"Thank you and goodbye!" said an emotional Gordon Brown as he stepped down as Britain's Prime Minister, ending 13 years of Labour rule.
Being Prime Minister had been "the second most important job I could ever hold", after being a husband and father, Brown said before meeting the Queen to formally resign.
Standing for the last time on the steps of 10 Downing Street that was his home for nearly three years, Brown seemed to crack with emotion. He said it had been a privilege to serve the nation.
Brown succeeded Tony Blair June 27, 2007. His exit makes his term the shortest since Alec Douglas-Home's in 1963-64.
Brown quit as Prime Minister after the Tories late Tuesday struck a deal with the Liberal Democrats, who held the key to government formation, after elections last week threw up Britain's first hung parliament since 1974.
The Conservatives finished on top, just 20 seats short of a majority in the House of Commons, and sewed up a post-election partnership with the third-placed Liberal Democrats to take power.
"My constitutional duty is to ensure that a government can be formed after last week's general election. I have informed the Queen's private secretary that it is my intention to tender my resignation to the Queen," he said, as his wife Sarah stood by him. "I wish the next Prime Minister well."
Brown sought to explain how tough it was to be at the helm of affairs in Britain.
"Only those who have held the office of Prime Minister can understand the full weight of its responsibilities and its great capacity for good. I have been privileged to learn much about the very best in human nature and a fair amount too about its frailties, including my own," he added.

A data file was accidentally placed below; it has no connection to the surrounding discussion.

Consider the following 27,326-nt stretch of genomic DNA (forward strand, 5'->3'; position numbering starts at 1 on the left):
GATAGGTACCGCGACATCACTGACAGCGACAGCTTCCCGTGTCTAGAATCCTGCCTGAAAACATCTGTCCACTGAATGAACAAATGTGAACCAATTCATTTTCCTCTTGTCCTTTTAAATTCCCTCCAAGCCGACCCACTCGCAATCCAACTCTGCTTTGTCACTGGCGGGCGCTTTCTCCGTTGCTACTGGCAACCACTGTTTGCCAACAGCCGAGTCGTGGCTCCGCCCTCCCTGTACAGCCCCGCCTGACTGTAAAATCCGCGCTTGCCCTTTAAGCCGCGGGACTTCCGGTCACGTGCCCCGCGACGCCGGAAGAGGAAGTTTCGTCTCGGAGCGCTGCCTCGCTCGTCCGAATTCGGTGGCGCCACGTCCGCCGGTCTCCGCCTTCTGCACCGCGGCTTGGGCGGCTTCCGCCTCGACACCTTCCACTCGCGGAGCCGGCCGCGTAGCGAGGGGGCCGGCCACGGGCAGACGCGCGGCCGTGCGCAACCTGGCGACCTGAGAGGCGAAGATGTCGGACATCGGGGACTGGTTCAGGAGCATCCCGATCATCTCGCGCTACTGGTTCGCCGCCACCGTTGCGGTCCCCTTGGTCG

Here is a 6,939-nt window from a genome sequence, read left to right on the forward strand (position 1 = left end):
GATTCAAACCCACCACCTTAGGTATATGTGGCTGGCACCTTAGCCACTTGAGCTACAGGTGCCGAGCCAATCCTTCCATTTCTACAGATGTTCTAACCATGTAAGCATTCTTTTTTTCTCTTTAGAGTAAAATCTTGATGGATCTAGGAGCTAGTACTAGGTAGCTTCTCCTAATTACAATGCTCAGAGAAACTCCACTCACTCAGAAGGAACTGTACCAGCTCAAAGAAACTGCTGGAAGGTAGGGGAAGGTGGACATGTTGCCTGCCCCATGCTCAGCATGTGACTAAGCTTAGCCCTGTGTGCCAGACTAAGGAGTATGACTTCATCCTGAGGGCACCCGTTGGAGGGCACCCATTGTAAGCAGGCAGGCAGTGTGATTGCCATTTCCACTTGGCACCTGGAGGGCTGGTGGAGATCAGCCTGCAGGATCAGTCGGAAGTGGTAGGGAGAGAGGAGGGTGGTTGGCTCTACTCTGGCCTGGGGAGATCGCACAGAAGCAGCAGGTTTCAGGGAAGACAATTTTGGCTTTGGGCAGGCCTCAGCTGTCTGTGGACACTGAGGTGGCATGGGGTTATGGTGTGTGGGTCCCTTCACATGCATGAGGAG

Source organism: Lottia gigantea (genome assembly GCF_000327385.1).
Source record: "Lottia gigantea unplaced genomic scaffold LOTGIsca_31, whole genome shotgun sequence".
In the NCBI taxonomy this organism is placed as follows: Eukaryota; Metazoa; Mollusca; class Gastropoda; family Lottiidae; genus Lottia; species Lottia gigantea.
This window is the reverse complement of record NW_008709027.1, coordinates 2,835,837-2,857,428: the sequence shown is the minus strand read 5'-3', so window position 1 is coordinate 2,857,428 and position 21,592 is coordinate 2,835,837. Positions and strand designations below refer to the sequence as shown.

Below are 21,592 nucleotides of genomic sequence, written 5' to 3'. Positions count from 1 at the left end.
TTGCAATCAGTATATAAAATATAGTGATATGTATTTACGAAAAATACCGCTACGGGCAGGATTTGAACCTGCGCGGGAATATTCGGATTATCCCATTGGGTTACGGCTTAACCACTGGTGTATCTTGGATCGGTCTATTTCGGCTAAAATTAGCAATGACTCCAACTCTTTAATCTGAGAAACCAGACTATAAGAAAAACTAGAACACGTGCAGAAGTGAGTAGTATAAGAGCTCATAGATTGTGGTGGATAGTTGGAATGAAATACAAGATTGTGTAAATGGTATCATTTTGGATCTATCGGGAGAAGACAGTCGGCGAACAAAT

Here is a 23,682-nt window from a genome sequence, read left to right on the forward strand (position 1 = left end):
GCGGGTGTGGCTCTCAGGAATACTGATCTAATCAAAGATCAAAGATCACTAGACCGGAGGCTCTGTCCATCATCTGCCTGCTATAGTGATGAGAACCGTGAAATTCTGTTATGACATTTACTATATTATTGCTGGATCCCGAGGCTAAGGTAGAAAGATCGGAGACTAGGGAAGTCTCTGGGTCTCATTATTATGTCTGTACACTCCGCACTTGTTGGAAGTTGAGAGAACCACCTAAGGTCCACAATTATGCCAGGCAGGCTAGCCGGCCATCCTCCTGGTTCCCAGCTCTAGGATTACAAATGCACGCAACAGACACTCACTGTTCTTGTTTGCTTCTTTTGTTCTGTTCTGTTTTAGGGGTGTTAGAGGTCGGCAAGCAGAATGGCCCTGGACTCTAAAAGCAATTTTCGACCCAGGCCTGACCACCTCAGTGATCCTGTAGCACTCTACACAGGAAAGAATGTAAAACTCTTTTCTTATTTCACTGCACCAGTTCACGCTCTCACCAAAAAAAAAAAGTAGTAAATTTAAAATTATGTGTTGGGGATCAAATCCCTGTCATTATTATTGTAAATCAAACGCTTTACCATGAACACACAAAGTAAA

He said he had "loved the job, not for its prestige, its titles and its ceremony, which I do not love at all. No, I loved the job for its potential to make this country I love fairer, more tolerant, more green, more democratic, more prosperous, more just - truly a greater Britain."
Brown's voice quivered as he referred to Britain's deeply contentious military involvement in Iraq and Afghanistan.
"Now that the political season is over, let me stress that having shaken their hands and looked into their eyes, our troops represent all that is best in our country," he said.
"I will never forget all those who have died in honour and whose families today live in grief."
Brown also paid tribute to his wife Sarah's "unwavering support and her love" and to his sons "for the love they bring to our lives".
He said he was leaving "the second most important job I could ever hold" after that of being a husband and father, which he would now "cherish even more."
He signed off: "Thank you and goodbye."